Rating: B- to a C+
Synopsis: During the infamous Detroit riots of 1967, several young black men and two white women were detained and tortured by three policemen in what is known as the Algiers Motel Incident. Three of those black men were unjustly murdered, the three policemen were found not guilty.
Seeing as how 2017 has come to a close, I had been attempting to catch up on films I had missed, and have a deep interest in checking out. Detroit was definitely on the top of the list.
Stirred in controversy, Kathryn Bigelow’s historical thriller peaked my interest earlier this year not only for its incredible cast but also for the relevance of the film’s narrative. Many critics take umbrage with the sheer fact that a white director and screenwriter would attempt to portray this moment in African American history, no matter how much research is done. Personally, I’d have to agree with some of these criticisms. It reeks of white filmmakers taking the suffering of persons of color for sheer shock value (looking at you, Orange is the New Black). Of course, I can understand it may have been conceived with good intentions, and the filmmakers did research into the incident by talking with first-hand accounts and historians. However, at the end of the day, is it really their story to tell?
Judging this solely as a film, Bigelow masterfully portrays visceral violence and tension that transpired. The first third of the film plays out like a war film, showing how the powder keg of racial tensions leads to civil chaos. Even opening the film with some key details on the history in the form of urban art. The second act plays out the horrific events that transpire in the Algiers Hotel, the emphasis being on horrific. These scenes are the hardest to watch and are especially effective in eliciting a response. The final act deals with the trial that follows, the trauma of one of the victims, and fills you with a sense of deflation. Alongside the drama, Bigelow shoots moments of true humanity and joy excellently. This can be seen specifically in the scenes with the R&B group the Dramatics. Bigelow knows her craft and still remains the queen of tension in the film.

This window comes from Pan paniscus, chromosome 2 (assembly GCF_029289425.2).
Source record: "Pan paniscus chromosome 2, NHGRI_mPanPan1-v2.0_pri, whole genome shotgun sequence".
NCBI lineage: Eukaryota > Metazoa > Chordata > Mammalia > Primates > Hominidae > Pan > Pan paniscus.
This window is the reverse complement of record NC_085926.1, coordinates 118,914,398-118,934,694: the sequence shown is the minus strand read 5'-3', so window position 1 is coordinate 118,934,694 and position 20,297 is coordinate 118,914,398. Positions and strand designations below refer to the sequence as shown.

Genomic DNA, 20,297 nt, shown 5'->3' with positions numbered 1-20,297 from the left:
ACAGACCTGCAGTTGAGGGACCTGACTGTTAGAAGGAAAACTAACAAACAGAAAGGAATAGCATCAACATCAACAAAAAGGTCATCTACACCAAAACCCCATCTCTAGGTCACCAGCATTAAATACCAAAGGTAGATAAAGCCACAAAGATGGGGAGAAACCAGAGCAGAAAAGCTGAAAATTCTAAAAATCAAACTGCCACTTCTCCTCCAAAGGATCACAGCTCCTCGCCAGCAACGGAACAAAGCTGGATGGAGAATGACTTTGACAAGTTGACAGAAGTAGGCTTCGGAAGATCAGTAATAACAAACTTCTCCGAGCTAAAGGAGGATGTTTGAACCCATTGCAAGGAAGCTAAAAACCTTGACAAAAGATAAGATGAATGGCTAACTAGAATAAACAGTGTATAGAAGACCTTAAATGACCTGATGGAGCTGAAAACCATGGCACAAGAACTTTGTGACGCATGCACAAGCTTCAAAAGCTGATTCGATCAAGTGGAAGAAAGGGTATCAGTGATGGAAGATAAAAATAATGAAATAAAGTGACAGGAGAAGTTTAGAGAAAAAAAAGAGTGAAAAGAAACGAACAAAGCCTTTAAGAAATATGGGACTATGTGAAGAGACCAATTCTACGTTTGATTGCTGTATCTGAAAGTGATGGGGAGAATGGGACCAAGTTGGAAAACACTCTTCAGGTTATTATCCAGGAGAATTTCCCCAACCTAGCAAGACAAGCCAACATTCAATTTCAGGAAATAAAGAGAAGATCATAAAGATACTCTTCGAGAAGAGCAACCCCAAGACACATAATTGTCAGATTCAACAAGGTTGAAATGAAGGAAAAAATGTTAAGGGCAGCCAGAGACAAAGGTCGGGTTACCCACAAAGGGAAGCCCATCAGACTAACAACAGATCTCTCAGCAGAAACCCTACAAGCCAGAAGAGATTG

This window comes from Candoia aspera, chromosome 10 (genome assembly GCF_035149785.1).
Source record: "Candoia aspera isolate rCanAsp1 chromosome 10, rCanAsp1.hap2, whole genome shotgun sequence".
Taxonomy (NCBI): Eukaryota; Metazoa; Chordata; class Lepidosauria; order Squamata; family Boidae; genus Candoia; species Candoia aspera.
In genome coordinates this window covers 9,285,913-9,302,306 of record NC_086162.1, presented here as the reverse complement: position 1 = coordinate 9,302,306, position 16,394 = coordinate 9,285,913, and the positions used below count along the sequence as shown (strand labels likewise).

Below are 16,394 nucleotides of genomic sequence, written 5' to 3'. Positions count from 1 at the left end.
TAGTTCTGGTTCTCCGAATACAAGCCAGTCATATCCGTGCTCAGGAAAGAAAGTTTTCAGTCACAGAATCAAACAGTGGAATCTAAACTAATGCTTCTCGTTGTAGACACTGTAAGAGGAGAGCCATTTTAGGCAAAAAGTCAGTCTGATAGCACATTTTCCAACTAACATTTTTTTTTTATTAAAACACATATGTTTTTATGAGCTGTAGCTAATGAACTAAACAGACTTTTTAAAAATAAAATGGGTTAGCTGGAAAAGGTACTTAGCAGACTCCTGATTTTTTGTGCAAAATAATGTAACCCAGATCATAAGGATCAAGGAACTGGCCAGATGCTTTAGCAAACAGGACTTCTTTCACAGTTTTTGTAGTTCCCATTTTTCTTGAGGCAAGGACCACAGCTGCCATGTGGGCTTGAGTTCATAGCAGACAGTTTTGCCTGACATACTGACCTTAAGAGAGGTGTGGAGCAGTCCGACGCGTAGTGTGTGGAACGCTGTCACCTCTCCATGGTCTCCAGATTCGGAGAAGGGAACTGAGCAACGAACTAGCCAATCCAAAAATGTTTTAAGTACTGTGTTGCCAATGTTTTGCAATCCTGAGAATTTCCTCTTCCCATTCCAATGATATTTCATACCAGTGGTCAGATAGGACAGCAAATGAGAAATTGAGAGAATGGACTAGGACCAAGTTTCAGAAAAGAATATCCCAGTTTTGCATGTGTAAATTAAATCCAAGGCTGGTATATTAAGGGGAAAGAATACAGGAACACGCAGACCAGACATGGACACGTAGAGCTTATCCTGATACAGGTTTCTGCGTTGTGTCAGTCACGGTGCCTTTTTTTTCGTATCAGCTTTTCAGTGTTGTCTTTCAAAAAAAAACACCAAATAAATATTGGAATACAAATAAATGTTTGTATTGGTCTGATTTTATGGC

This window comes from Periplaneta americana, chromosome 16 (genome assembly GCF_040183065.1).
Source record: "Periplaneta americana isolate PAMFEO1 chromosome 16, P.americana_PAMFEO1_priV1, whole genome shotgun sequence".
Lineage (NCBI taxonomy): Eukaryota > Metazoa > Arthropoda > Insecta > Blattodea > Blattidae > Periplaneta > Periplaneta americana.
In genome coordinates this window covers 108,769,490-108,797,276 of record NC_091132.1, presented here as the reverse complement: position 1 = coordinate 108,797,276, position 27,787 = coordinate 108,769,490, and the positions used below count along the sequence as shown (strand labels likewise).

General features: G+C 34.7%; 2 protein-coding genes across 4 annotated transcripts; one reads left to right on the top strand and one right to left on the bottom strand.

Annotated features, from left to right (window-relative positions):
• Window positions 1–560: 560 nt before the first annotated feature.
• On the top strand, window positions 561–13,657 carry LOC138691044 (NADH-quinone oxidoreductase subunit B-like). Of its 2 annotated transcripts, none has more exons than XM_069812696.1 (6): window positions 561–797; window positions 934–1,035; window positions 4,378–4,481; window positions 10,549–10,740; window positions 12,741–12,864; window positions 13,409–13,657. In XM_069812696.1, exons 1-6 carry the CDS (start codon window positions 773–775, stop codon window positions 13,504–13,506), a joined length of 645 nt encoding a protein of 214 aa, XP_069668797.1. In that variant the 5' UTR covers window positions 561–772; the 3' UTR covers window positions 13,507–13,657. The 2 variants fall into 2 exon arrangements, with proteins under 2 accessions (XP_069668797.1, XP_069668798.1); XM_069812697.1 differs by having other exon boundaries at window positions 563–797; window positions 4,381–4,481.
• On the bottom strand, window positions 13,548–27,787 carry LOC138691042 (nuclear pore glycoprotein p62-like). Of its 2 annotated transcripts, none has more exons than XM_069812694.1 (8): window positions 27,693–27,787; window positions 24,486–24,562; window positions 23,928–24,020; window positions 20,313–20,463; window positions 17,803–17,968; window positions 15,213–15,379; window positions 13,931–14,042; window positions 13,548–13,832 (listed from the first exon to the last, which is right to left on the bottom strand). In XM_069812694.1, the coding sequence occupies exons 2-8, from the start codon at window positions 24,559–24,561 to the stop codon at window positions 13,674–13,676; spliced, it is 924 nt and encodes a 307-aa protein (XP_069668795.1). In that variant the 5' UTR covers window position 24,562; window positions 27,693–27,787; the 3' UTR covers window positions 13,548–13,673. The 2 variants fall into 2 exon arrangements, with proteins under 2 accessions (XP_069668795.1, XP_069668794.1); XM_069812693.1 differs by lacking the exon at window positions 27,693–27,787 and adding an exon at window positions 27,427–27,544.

For me, the highlight of this film is some of the performances. John Boyega plays the wonderfully complex Dismukes, who not only tries to look out for others but tries to play by societies roles. Some could write off his character as a so-called “Uncle Tom”, but ultimately his character illustrates a man who knows his lot, and works through it accordingly. When his character is faced with the horrors of what transpired you can see the conflict running through his mind. However the that touched me most was Algee Smith’s powerful performance as Larry Reed. Aside from his excellent charm and Motown singing style, Smith portrays the effects of trauma on one’s soul. The rest of the cast is great, some faces you’ll be sure to recognize.
Ultimately my issues with this film are ultimately it is very procedural and has very little to say about what transpired. What does the film have to say about unjust Police violence? About race in America? The Detroit riots themselves? And most importantly, who is this film for? The film bombards us with the imagery of violence and Black pain but doesn’t give us much else. It just reminds us of the apparent disconnect between the artists, Bigelow and Boal, and the subject they chose to portray. Compare this to Jordan Peele’s Get Out, a film that not only presents you with a strong narrative about the Black experience but also demands the audience looks inwards onto themselves and society as a whole. One film is an artist’s individual statement on what it is to be Black in America, the other being mere silent observers of said experience. If anything else, this film has reminded me that there is still work to be done when it comes to WHO gets to tell these stories. Especially when it comes off as just another creative exercise for the artist in question. I commend this film’s level of research and Bigelow’s desire to spark a discussion, but was there ever even an attempt to bring in even a black screenwriter? As critics, it isn’t enough to critique a work of art on its own. We must also ask why it’s made and who’s making it.
I suppose for some it would be enough to be reminded of the horrors of the past and our present, but ultimately I feel we can do better than this. In this political climate, I don’t think it’s enough to just present events without commentary. After all, we still live in a country where a man can kill a 12-year-old black child, and still go free.